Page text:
We assessed the association between online ratings and several structural and quality of care measures for a sample of 65 physician practices. Compared with previously published results for Germany [8, 9], the relatively high average number of ratings per physician could be attributed to some Weisse Liste advertisements in QuE reports, discussion of PRWs in general in quality circles, and other QuE events that might have led to higher awareness and use levels [20]. Some studies with a similar research question were identified by means of our systematic search procedure (see above) [16, 18, 31, 32]. First, one study from the UK examined hospital-level associations between 10,274 web-based patient ratings displayed on the NHS Choices website and indicators of clinical outcomes as well as healthcare-acquired infections of all NHS acute hospital trusts in England [18]. The positive recommendations of hospitals on NHS Choices were significantly associated with lower standardized mortality ratios, lower mortality from high-risk conditions, and lower readmission rates. Both healthcare-acquired infection measures were significantly associated with the online rating of hospital cleanliness. In another study, Greaves and colleagues analyzed the associations between internet-based patient ratings and conventional surveys of patient experience in England [31]. Web-based ratings for 146 hospitals displayed on NHS Choices (N = 9997) were compared with five similar questions from a national paper-based survey. As a result, statistically significant associations were demonstrated for all questions (p = 0.31 – 0.49, p < 0.001 for all). The third study assessed the relationship between website ratings from Yelp.com and traditional hospital performance measures in the USA [32]. The latter included patient experience (Hospital Consumer Assessment of Healthcare Providers and Systems) and outcomes for myocardial infarction, heart failure, and pneumonia. The authors showed a significant correlation of the Yelp scores for five of six outcome measures, indicating that better ratings are associated with better medical outcomes. In addition, the study demonstrated a significant correlation of high ratings on Yelp and HCAHPS (p = 0.49; p < 0.001) as well as its domains (p ≤ 0.001 for all domains). Even though these results are valid for the hospital sector they demonstrate that online ratings in general may be more useful than is often thought [18].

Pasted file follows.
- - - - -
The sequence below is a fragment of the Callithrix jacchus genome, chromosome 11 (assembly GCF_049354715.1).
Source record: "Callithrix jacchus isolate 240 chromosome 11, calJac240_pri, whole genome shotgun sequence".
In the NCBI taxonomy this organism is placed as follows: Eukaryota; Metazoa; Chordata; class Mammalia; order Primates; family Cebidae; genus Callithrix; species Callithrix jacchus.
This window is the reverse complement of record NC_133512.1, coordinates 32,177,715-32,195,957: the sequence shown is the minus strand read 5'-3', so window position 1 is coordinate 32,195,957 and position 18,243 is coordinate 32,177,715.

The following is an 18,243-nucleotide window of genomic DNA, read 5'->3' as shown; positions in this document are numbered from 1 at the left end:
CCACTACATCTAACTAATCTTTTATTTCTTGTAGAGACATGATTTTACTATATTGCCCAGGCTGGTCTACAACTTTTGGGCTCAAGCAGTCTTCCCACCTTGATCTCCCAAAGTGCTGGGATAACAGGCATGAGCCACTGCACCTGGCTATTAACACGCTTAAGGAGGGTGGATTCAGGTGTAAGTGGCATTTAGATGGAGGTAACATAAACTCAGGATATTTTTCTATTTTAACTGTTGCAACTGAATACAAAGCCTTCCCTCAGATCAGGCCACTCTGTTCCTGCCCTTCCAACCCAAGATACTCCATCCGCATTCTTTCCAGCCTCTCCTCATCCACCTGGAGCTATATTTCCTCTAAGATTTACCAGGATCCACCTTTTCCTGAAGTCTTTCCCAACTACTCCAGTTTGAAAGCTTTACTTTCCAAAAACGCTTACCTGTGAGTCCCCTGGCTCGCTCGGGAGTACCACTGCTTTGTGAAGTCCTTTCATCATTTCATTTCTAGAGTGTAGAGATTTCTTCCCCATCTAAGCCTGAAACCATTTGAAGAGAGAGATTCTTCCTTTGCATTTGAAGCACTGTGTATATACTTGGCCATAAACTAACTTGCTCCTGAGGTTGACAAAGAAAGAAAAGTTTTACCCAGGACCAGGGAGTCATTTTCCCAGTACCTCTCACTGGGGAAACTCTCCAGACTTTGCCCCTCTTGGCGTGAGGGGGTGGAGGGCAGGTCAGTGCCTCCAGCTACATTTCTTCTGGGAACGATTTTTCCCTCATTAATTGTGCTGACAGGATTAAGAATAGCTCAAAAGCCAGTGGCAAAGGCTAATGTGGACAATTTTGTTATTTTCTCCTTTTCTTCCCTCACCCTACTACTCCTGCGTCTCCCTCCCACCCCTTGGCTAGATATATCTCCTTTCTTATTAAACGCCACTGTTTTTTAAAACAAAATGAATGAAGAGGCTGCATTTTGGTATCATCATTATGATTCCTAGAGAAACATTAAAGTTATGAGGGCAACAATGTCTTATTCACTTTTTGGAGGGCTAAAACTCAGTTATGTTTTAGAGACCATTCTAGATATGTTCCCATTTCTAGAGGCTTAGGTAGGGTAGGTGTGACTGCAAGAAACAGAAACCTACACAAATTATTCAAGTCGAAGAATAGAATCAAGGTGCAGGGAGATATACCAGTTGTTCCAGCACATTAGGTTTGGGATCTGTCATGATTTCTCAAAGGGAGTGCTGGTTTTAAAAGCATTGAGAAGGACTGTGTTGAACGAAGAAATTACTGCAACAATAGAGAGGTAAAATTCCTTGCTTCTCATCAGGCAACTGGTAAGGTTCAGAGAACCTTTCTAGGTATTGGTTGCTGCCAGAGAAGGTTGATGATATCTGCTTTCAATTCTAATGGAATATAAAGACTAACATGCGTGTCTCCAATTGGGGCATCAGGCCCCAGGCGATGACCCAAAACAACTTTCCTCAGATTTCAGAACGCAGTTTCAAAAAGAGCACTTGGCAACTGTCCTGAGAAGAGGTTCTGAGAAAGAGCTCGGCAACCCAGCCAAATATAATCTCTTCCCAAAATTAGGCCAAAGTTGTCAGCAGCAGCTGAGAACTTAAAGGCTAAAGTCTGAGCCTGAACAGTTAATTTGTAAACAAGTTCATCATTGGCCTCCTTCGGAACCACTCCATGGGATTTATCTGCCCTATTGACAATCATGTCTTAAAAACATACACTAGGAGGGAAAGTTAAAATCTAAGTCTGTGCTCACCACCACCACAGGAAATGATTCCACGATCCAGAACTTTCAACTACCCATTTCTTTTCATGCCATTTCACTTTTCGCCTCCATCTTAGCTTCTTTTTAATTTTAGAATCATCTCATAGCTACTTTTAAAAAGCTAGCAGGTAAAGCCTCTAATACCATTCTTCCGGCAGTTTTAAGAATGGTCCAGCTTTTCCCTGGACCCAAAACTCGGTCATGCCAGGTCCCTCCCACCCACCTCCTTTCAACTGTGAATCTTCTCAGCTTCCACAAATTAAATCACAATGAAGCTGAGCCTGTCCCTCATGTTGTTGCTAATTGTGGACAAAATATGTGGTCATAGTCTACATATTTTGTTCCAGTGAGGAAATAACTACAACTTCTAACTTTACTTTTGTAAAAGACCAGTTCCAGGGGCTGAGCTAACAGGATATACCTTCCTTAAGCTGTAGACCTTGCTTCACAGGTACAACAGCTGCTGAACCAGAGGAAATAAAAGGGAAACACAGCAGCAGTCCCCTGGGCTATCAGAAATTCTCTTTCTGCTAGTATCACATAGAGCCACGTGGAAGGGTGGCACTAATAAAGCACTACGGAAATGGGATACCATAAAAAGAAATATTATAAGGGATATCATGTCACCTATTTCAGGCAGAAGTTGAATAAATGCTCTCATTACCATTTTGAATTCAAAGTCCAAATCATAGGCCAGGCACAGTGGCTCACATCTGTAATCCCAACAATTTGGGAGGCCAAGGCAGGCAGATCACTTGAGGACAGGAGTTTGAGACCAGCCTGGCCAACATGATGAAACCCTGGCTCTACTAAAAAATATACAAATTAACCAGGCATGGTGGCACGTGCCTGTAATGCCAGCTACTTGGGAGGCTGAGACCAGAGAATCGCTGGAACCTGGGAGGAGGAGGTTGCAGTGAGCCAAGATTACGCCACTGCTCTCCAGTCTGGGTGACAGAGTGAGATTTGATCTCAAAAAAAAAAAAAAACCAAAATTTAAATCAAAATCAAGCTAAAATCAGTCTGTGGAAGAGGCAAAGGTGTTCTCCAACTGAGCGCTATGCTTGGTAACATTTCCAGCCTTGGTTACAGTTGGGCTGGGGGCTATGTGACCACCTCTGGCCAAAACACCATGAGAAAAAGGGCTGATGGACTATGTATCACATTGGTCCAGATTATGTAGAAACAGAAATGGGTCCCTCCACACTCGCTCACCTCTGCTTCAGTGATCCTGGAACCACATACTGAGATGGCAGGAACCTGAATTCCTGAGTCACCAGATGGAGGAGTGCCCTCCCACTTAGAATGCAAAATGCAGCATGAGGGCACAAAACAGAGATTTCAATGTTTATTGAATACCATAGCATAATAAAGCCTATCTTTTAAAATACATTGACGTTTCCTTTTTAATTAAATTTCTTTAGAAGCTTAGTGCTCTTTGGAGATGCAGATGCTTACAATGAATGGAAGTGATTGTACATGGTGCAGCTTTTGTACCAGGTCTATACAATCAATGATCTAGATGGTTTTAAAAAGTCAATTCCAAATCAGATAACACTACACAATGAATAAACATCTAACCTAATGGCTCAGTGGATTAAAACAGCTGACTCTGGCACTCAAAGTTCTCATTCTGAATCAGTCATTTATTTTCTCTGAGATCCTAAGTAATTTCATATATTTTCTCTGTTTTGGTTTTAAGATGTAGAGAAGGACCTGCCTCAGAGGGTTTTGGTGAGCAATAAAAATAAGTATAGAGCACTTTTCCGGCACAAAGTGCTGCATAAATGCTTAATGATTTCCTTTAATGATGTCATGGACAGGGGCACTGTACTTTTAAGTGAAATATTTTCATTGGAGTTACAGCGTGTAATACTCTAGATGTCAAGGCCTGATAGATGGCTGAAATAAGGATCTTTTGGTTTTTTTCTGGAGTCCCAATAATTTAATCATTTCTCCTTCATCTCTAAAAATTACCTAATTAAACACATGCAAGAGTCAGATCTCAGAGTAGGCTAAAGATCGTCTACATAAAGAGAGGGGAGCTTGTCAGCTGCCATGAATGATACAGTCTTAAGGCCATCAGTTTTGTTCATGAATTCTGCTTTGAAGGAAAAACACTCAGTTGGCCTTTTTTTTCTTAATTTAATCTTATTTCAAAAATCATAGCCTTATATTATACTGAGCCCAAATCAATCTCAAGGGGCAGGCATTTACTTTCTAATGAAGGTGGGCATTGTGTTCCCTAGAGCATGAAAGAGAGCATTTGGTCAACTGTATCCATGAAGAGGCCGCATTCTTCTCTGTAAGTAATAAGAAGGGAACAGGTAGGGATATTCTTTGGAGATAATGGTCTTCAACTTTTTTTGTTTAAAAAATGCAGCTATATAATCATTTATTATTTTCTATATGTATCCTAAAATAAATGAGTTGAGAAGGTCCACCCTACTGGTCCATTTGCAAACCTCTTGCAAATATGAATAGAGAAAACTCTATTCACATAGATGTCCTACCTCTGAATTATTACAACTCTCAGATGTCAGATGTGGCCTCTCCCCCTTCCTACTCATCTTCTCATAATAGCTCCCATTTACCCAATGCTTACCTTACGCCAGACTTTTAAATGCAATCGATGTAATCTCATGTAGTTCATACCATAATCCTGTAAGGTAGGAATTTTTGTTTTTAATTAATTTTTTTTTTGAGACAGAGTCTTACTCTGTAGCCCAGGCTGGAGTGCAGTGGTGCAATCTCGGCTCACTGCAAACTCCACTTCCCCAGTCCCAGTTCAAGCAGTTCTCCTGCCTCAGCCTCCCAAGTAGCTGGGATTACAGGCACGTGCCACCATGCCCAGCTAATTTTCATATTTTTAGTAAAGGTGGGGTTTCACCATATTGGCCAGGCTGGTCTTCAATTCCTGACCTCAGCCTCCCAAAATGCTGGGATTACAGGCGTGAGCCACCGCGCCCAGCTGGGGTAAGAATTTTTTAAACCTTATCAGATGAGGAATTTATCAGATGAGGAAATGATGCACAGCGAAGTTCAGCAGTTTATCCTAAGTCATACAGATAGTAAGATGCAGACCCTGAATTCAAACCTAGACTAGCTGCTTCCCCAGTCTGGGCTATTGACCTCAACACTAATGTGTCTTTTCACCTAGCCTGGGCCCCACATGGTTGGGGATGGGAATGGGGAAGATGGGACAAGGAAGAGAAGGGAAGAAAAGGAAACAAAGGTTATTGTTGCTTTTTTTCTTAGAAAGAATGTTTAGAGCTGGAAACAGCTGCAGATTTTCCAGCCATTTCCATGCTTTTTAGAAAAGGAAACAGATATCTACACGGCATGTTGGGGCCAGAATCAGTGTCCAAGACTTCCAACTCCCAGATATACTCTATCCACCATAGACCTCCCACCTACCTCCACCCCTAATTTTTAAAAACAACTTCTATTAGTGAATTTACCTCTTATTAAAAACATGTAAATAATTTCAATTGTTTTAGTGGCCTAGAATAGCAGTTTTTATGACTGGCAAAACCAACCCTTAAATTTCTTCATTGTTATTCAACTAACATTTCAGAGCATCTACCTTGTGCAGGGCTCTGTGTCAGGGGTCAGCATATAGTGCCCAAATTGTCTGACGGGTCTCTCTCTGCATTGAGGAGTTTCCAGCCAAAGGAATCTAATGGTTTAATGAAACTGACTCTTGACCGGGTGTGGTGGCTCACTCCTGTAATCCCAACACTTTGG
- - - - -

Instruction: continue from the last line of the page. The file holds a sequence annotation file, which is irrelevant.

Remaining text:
We found only one study which focused on the association between online physician ratings and measures of clinical quality and conventional measures of patient experience [16]. The data contained 16,952 ratings of family practices from NHS Choices. These were compared with the results of the mail-based National General Practice Patient Survey containing approximately 2.1 million responses. The clinical data encompassed seven measures. Here, the authors showed significant associations between online ratings and the mail-based patient experience survey for all five assessed questions (p = 0.36 – 0.48, p < 0.001 for all) but only weak associations with measures of clinical care (Spearman p less than ±0.18, p < 0.001 for six of seven variables). Significant associations were shown for measures such as the proportion of patients with diabetes receiving flu vaccinations, controlled HbA1C in patients with diabetes, cervical screening rates, and admission rates for ambulatory care conditions.